Electrifying transportation in San Francisco, advocates push for new generation of buses

At San Francisco City Hall, environmental, consumer and public health advocates, industry leaders, and elected officials released a report advocating for a new generation of electric buses that are coming onto the market. It's just another example of how fossil fuel dominated transportation is changing in many big ways.

The Proterra electric bus can go 146 miles on a single battery pack charge, unconnected to overhead power lines. The Edison Electric Institute says vehicle transportation is the second largest consumer of energy, second only to electricity generation. In fact, petroleum powers 93 percent of transportation.

"When you electrify transportation, the energy cost goes way down. So, typically, running vehicles on electricity versus gasoline or diesel is about one third to one-fourth the cost," said Mark Duvall, transportation expert at the Electric Power Research Institute. That's a major reason Caltrain will electrify, dumping diesel engines.  

Electrification is also good for human health and the health of the planet. "We see this, again, as having the co-benefits of dealing with our climate problems as well as the air pollution problems,” said Dr. Robert Gould, a University of California San Francisco Medical School professor.

At the Port of Oakland, GSC Logistics is running shipping containers between its yard and ship with a battery powered semi, fuel and pollution free. Also at the port, AB Truck has just acquired a U.S. made, Orange EV electric powered container mover, called a hostler, replacing its diesel hostler.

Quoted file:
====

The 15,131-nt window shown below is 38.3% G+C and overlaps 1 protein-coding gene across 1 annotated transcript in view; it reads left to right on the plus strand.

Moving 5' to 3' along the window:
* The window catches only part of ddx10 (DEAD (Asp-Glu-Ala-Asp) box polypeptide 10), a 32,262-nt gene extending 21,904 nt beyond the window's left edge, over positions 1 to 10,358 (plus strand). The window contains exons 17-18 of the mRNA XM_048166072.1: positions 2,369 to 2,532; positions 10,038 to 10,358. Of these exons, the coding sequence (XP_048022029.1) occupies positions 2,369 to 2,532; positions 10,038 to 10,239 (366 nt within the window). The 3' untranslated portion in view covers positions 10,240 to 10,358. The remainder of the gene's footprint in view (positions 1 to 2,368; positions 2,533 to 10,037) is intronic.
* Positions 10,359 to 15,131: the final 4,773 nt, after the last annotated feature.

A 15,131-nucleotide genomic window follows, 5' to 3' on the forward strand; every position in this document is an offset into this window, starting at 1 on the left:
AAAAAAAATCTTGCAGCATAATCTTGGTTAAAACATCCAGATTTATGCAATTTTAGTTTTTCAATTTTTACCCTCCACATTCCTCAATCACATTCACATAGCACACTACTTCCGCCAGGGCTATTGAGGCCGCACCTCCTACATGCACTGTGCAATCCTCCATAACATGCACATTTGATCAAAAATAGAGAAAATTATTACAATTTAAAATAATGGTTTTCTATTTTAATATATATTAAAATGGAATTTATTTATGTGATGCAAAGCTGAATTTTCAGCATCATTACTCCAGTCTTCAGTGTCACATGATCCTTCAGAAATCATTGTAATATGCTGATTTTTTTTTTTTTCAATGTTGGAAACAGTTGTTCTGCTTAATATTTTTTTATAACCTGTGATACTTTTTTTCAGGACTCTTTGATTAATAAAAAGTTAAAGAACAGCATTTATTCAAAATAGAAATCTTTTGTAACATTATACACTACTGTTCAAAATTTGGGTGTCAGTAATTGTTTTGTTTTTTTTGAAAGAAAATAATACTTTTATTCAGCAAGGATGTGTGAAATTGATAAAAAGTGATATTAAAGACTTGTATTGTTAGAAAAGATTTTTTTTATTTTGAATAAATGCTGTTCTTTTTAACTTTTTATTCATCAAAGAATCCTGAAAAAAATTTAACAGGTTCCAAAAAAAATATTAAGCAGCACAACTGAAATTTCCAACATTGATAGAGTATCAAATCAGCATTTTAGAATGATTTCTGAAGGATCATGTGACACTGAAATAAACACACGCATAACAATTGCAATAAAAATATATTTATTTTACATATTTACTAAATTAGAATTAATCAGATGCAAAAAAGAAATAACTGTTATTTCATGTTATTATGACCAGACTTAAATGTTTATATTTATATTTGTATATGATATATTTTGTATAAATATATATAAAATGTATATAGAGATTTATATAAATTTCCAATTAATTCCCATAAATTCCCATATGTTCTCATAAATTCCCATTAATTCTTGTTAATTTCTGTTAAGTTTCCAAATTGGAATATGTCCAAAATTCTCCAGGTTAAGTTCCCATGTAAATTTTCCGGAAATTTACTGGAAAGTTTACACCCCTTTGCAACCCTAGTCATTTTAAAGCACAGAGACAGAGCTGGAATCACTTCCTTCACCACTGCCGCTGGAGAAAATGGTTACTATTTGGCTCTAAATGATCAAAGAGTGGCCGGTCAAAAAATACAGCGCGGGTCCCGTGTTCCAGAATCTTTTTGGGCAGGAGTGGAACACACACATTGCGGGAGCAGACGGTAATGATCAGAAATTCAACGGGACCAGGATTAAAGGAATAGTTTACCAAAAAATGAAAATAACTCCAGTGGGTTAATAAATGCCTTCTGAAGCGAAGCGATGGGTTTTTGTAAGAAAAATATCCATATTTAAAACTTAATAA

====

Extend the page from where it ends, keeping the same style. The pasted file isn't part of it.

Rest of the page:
"It's got a range of eight full hours of work. It can last 24 hours on a full charge. There's no moving parts and definitely no emissions. We don't have to go chasing diesel to pour diesel into it so we can maintain it and operate it.  And, it's cheaper cost," said AB Trucking's Bill Aboudi. 

The maker of the hostler says it's time has come. "The economics are now there, driven by fuel and maintenance savings and saving in all the other health and safety benefits," said Orange EV's Mike Saxton.

Longer range trucks and buses are still in their infancy, awaiting a crucial scientific breakthrough. "They have to have a long range between charges, and that's going to require better batteries than we have, at least, at this point," said energy economist Severin Borenstein of the University of California's Energy Institute at Haas Graduate School of Business.

Electric cars have long ranges now, but really big numbers of consumers have yet to buy. "You start to see a tipping point when you really have a lot of consumers going out and buying cars that plug in," said the Electric Power Research Institute's Duvall.

Though fossil fuels will be with us for many years to come, we're coming closer to the tipping point where gasoline and diesel will be to transportation what candles and natural gas used to be to street lighting.